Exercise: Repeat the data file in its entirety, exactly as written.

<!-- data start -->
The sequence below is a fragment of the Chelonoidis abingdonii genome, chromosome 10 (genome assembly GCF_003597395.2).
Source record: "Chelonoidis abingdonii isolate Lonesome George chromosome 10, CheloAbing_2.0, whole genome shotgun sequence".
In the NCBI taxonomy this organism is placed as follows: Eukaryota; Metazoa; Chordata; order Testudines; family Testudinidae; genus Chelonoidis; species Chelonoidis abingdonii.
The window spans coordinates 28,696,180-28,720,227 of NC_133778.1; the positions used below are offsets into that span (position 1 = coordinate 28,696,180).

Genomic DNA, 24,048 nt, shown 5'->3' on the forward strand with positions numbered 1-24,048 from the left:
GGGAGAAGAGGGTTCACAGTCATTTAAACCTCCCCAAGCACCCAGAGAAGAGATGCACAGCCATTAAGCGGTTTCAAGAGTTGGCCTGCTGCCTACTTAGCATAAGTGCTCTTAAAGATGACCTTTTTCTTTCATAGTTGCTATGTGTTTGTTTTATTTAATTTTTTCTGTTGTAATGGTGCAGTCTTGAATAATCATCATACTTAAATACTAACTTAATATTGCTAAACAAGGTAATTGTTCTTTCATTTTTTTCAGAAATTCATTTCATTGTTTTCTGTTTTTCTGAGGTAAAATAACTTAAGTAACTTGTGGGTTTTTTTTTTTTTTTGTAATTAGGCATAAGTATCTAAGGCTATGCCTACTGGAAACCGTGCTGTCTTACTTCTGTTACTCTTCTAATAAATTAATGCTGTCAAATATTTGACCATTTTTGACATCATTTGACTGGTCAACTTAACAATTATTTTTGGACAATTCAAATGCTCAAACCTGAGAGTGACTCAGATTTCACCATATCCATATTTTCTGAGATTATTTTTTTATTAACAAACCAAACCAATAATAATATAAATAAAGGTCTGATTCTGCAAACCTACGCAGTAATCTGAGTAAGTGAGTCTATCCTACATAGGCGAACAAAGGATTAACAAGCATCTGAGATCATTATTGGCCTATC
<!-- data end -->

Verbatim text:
The sequence below is a fragment of the Chelonoidis abingdonii genome, chromosome 10 (genome assembly GCF_003597395.2).
Source record: "Chelonoidis abingdonii isolate Lonesome George chromosome 10, CheloAbing_2.0, whole genome shotgun sequence".
In the NCBI taxonomy this organism is placed as follows: Eukaryota; Metazoa; Chordata; order Testudines; family Testudinidae; genus Chelonoidis; species Chelonoidis abingdonii.
The window spans coordinates 28,696,180-28,720,227 of NC_133778.1; the positions used below are offsets into that span (position 1 = coordinate 28,696,180).

Genomic DNA, 24,048 nt, shown 5'->3' on the forward strand with positions numbered 1-24,048 from the left:
GGGAGAAGAGGGTTCACAGTCATTTAAACCTCCCCAAGCACCCAGAGAAGAGATGCACAGCCATTAAGCGGTTTCAAGAGTTGGCCTGCTGCCTACTTAGCATAAGTGCTCTTAAAGATGACCTTTTTCTTTCATAGTTGCTATGTGTTTGTTTTATTTAATTTTTTCTGTTGTAATGGTGCAGTCTTGAATAATCATCATACTTAAATACTAACTTAATATTGCTAAACAAGGTAATTGTTCTTTCATTTTTTTCAGAAATTCATTTCATTGTTTTCTGTTTTTCTGAGGTAAAATAACTTAAGTAACTTGTGGGTTTTTTTTTTTTTTTGTAATTAGGCATAAGTATCTAAGGCTATGCCTACTGGAAACCGTGCTGTCTTACTTCTGTTACTCTTCTAATAAATTAATGCTGTCAAATATTTGACCATTTTTGACATCATTTGACTGGTCAACTTAACAATTATTTTTGGACAATTCAAATGCTCAAACCTGAGAGTGACTCAGATTTCACCATATCCATATTTTCTGAGATTATTTTTTTATTAACAAACCAAACCAATAATAATATAAATAAAGGTCTGATTCTGCAAACCTACGCAGTAATCTGAGTAAGTGAGTCTATCCTACATAGGCGAACAAAGGATTAACAAGCATCTGAGATCATTATTGGCCTATC